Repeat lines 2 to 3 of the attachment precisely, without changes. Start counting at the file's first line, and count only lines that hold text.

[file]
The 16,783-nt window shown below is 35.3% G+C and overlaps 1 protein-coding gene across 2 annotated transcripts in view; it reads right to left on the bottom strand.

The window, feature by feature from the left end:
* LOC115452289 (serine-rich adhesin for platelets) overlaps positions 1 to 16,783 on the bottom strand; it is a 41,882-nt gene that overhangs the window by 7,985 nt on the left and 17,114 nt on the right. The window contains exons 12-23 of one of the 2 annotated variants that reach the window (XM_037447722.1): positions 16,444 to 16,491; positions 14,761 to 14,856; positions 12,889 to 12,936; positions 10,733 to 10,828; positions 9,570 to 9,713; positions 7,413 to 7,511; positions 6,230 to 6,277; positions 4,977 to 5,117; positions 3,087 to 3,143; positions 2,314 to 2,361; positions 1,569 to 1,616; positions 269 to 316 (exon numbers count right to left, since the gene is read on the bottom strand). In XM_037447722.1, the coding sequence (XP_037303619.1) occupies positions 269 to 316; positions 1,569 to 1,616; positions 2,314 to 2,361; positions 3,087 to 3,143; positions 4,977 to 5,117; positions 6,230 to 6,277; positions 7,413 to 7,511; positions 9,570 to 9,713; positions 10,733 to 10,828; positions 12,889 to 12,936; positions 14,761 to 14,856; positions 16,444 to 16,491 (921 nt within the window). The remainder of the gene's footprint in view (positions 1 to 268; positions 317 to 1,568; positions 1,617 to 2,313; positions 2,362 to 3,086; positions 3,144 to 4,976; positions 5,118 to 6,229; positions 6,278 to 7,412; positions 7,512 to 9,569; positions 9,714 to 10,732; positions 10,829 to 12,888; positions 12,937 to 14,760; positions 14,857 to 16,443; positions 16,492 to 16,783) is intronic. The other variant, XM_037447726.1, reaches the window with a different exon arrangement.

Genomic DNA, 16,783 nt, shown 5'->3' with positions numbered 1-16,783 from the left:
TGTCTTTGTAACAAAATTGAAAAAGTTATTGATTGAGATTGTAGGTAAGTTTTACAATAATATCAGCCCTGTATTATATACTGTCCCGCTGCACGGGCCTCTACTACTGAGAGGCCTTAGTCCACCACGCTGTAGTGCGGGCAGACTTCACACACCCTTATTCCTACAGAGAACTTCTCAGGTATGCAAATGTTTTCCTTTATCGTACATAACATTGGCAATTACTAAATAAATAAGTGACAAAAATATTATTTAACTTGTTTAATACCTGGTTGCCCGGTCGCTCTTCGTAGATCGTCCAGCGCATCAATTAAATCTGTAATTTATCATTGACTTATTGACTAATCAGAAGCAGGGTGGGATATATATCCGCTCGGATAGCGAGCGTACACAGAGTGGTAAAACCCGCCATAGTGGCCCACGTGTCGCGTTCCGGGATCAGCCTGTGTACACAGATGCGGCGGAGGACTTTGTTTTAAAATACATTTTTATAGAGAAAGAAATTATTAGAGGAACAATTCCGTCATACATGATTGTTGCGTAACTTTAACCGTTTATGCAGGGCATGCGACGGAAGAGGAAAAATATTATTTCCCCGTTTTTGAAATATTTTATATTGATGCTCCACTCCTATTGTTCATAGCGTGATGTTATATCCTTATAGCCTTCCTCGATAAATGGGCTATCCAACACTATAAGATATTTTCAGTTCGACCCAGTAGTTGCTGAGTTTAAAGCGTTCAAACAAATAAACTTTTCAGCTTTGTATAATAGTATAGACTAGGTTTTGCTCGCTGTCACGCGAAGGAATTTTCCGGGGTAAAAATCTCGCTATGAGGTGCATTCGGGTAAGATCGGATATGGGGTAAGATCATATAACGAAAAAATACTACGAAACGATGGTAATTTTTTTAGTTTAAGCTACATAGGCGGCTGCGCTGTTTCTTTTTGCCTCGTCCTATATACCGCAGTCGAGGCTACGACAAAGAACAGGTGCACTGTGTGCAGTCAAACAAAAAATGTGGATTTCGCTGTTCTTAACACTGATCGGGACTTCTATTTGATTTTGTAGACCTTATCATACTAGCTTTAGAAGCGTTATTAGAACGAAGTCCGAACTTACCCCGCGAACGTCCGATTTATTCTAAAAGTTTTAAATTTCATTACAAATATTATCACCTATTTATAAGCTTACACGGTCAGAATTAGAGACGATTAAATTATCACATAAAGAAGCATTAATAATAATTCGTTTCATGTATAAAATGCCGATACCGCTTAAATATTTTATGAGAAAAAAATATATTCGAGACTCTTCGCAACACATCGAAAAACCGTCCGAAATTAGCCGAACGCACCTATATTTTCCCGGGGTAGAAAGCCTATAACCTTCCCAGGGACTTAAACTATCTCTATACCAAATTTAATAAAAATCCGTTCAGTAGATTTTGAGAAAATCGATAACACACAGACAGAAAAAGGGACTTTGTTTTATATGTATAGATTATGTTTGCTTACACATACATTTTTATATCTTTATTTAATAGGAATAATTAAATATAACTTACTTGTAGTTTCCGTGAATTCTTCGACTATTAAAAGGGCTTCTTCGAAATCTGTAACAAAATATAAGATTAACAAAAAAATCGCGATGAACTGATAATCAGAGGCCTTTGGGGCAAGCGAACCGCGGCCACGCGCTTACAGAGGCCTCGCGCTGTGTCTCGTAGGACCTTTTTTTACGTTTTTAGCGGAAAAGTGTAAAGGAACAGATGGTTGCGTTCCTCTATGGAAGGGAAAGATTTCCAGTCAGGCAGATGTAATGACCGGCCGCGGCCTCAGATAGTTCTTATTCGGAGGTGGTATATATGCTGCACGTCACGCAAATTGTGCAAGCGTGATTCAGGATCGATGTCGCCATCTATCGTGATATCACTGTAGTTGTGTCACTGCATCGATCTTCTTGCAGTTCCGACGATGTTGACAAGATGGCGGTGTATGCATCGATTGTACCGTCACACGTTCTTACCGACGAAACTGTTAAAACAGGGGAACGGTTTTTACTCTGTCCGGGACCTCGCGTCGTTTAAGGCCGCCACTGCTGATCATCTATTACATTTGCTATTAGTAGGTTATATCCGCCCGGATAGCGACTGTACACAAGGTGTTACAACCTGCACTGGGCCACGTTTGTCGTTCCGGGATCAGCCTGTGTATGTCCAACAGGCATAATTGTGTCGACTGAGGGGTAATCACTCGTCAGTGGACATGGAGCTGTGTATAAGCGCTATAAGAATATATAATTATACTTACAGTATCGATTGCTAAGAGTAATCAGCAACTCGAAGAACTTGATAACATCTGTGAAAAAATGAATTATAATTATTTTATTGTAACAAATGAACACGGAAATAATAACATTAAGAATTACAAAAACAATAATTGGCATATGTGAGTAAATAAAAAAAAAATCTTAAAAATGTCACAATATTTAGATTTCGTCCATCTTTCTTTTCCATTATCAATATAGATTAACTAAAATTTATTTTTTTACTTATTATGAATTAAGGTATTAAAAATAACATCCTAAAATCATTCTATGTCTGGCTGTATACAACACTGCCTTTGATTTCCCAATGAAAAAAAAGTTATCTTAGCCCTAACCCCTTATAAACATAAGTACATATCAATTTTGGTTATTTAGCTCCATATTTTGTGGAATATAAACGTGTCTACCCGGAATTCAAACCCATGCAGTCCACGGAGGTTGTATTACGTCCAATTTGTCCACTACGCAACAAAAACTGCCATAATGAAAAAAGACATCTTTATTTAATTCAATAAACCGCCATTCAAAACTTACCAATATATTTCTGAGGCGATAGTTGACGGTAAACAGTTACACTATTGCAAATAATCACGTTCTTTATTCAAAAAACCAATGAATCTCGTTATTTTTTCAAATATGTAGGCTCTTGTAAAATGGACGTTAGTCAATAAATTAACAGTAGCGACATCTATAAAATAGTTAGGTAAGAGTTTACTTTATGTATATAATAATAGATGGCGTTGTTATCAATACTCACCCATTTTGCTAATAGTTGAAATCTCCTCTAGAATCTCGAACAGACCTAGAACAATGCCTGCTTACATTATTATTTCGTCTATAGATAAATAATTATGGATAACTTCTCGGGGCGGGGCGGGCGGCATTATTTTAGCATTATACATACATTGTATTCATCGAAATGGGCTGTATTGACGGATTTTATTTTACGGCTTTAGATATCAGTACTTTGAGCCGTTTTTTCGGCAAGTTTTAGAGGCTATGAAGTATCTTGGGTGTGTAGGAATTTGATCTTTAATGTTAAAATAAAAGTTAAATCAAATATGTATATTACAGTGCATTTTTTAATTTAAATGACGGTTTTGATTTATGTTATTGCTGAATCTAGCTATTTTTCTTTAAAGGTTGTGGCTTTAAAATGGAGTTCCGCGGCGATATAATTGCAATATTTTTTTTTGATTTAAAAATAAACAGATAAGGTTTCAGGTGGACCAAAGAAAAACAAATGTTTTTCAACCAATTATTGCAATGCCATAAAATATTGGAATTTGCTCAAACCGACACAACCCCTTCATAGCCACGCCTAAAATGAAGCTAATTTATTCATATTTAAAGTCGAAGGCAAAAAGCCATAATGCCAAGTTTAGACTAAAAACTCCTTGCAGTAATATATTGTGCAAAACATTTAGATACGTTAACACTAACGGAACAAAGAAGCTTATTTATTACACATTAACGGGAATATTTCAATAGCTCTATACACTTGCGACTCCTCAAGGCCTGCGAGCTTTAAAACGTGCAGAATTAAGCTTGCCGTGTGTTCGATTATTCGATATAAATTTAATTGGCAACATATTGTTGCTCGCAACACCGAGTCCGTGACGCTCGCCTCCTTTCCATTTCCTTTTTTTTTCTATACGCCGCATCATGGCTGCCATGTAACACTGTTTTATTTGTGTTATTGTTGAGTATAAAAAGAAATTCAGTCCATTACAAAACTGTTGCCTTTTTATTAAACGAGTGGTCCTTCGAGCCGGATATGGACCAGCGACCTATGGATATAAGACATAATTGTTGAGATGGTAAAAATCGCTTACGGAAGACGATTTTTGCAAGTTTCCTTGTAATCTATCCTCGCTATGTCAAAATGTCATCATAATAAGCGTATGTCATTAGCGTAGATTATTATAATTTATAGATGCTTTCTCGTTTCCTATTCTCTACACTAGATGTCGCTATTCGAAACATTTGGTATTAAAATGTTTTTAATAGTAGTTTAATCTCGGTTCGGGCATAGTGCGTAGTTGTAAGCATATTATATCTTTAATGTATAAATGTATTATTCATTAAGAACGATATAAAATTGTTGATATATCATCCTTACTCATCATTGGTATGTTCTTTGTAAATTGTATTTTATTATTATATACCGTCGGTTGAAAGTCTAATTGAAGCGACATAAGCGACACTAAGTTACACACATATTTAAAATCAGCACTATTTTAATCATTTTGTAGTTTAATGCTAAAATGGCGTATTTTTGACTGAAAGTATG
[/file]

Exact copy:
The window, feature by feature from the left end:
* LOC115452289 (serine-rich adhesin for platelets) overlaps positions 1 to 16,783 on the bottom strand; it is a 41,882-nt gene that overhangs the window by 7,985 nt on the left and 17,114 nt on the right. The window contains exons 12-23 of one of the 2 annotated variants that reach the window (XM_037447722.1): positions 16,444 to 16,491; positions 14,761 to 14,856; positions 12,889 to 12,936; positions 10,733 to 10,828; positions 9,570 to 9,713; positions 7,413 to 7,511; positions 6,230 to 6,277; positions 4,977 to 5,117; positions 3,087 to 3,143; positions 2,314 to 2,361; positions 1,569 to 1,616; positions 269 to 316 (exon numbers count right to left, since the gene is read on the bottom strand). In XM_037447722.1, the coding sequence (XP_037303619.1) occupies positions 269 to 316; positions 1,569 to 1,616; positions 2,314 to 2,361; positions 3,087 to 3,143; positions 4,977 to 5,117; positions 6,230 to 6,277; positions 7,413 to 7,511; positions 9,570 to 9,713; positions 10,733 to 10,828; positions 12,889 to 12,936; positions 14,761 to 14,856; positions 16,444 to 16,491 (921 nt within the window). The remainder of the gene's footprint in view (positions 1 to 268; positions 317 to 1,568; positions 1,617 to 2,313; positions 2,362 to 3,086; positions 3,144 to 4,976; positions 5,118 to 6,229; positions 6,278 to 7,412; positions 7,512 to 9,569; positions 9,714 to 10,732; positions 10,829 to 12,888; positions 12,937 to 14,760; positions 14,857 to 16,443; positions 16,492 to 16,783) is intronic. The other variant, XM_037447726.1, reaches the window with a different exon arrangement.